I'm a UI designer/engineer at Google.
Before Google, I was a Ph.D. student in the Human-Computer Interaction Institute at Carnegie Mellon University. My advisors were Anind Dey and Jodi Forlizzi. My research was on personal informatics tools, tools that help people understand their own behavior. My dissertation explored how contextual information can improve self-knowledge in personal informatics systems.
My Ph.D. thesis explores the use of contextual information in personal informatics systems to help users understand the factors that affect their behavior. Most personal informatics systems only show one type of behavioral information, which makes it difficult to discover the factors that affect one's behavior. Supporting exploration of multiple types of contextual and behavioral information in a single interface may help.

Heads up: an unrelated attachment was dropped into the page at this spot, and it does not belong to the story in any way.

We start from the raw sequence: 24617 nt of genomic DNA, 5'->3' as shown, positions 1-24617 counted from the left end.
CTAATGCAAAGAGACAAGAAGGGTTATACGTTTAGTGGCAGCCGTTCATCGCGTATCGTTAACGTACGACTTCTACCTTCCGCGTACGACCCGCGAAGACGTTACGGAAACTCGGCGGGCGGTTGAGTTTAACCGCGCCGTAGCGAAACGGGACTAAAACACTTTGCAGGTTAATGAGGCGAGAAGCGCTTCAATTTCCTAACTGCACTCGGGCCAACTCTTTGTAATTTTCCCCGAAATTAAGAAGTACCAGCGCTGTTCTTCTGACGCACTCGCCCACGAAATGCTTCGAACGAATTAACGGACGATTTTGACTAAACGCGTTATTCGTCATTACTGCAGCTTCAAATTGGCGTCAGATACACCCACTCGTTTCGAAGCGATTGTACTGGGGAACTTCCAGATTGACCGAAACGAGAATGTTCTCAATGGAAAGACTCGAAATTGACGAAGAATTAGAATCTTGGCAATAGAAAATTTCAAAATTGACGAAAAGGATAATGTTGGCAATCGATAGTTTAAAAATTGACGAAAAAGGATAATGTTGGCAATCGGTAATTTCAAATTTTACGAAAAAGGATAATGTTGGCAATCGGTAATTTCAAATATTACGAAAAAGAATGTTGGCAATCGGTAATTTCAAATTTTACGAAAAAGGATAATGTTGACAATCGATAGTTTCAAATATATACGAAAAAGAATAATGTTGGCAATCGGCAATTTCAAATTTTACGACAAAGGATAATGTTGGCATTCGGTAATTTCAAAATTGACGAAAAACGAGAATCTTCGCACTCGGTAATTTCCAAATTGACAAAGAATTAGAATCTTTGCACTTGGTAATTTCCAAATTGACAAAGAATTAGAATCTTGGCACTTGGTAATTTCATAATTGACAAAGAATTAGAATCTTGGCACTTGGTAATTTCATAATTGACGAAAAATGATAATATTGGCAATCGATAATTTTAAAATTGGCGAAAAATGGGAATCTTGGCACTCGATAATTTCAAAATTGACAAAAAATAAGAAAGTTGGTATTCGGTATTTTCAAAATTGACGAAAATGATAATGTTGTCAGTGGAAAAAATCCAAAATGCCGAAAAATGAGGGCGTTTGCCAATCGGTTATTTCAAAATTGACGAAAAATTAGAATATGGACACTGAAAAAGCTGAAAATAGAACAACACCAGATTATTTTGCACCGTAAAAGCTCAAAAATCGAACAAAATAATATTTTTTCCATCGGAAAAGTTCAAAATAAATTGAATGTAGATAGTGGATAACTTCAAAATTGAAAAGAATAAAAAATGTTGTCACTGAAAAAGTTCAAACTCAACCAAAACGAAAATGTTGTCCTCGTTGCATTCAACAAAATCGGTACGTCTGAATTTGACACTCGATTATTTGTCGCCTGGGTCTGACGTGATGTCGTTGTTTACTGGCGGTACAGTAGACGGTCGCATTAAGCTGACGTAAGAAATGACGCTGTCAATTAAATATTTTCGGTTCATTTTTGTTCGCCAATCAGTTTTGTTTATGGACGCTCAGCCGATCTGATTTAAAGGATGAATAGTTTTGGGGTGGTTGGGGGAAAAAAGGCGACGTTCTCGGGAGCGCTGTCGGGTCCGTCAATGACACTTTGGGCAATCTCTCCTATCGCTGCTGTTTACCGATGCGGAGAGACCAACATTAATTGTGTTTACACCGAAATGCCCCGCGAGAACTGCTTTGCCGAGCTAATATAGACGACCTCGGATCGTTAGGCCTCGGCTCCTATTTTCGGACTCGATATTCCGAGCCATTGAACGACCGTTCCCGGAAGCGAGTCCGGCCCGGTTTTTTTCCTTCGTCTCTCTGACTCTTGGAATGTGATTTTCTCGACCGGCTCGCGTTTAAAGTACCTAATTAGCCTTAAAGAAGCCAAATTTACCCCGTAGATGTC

This is a model of personal informatics systems that we hope would be valuable for research and development. It provides a common framework for describing, comparing, and evaluating the growing number of this class of systems. This model is composed of five stages (preparation, collection, integration, reflection, and action). These stages have four properties: barriers cascade to later stages; they are iterative; they are user-driven and/or system-driven; and they are uni-faceted or multi-faceted.
IMPACT, Improving and Motivating Physical Activity using ContexT, is a system that monitors and informs users about their physical activity and the context in which the activities happen. The system shows real-time information on a phone interface and historical information on a desktop and online interface. By contextualizing physical activity, the system increases users' awareness of their physical activity.